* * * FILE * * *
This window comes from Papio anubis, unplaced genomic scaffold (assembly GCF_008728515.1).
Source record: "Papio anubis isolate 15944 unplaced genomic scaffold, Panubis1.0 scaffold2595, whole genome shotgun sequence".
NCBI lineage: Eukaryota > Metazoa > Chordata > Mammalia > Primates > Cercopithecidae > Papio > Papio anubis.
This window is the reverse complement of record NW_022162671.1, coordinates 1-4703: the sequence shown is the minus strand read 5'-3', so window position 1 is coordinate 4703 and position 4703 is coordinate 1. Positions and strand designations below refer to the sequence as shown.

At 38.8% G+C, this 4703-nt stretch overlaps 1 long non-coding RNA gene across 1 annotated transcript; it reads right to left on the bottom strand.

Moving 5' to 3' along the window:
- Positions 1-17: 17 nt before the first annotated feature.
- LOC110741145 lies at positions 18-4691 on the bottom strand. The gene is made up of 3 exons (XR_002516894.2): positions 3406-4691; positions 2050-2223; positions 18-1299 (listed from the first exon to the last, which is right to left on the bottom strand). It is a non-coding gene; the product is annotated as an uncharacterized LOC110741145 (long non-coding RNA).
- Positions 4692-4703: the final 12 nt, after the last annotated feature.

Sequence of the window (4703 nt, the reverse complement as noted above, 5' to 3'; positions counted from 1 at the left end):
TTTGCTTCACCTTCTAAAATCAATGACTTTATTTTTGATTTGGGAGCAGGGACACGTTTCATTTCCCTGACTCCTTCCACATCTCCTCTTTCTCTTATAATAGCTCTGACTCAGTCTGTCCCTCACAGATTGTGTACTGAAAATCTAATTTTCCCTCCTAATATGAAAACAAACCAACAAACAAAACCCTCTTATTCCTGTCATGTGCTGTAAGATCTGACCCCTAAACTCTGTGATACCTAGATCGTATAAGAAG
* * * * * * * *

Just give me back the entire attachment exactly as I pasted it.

This window comes from Papio anubis, unplaced genomic scaffold (assembly GCF_008728515.1).
Source record: "Papio anubis isolate 15944 unplaced genomic scaffold, Panubis1.0 scaffold2595, whole genome shotgun sequence".
NCBI lineage: Eukaryota > Metazoa > Chordata > Mammalia > Primates > Cercopithecidae > Papio > Papio anubis.
This window is the reverse complement of record NW_022162671.1, coordinates 1-4703: the sequence shown is the minus strand read 5'-3', so window position 1 is coordinate 4703 and position 4703 is coordinate 1. Positions and strand designations below refer to the sequence as shown.

At 38.8% G+C, this 4703-nt stretch overlaps 1 long non-coding RNA gene across 1 annotated transcript; it reads right to left on the bottom strand.

Moving 5' to 3' along the window:
- Positions 1-17: 17 nt before the first annotated feature.
- LOC110741145 lies at positions 18-4691 on the bottom strand. The gene is made up of 3 exons (XR_002516894.2): positions 3406-4691; positions 2050-2223; positions 18-1299 (listed from the first exon to the last, which is right to left on the bottom strand). It is a non-coding gene; the product is annotated as an uncharacterized LOC110741145 (long non-coding RNA).
- Positions 4692-4703: the final 12 nt, after the last annotated feature.

Sequence of the window (4703 nt, the reverse complement as noted above, 5' to 3'; positions counted from 1 at the left end):
TTTGCTTCACCTTCTAAAATCAATGACTTTATTTTTGATTTGGGAGCAGGGACACGTTTCATTTCCCTGACTCCTTCCACATCTCCTCTTTCTCTTATAATAGCTCTGACTCAGTCTGTCCCTCACAGATTGTGTACTGAAAATCTAATTTTCCCTCCTAATATGAAAACAAACCAACAAACAAAACCCTCTTATTCCTGTCATGTGCTGTAAGATCTGACCCCTAAACTCTGTGATACCTAGATCGTATAAGAAG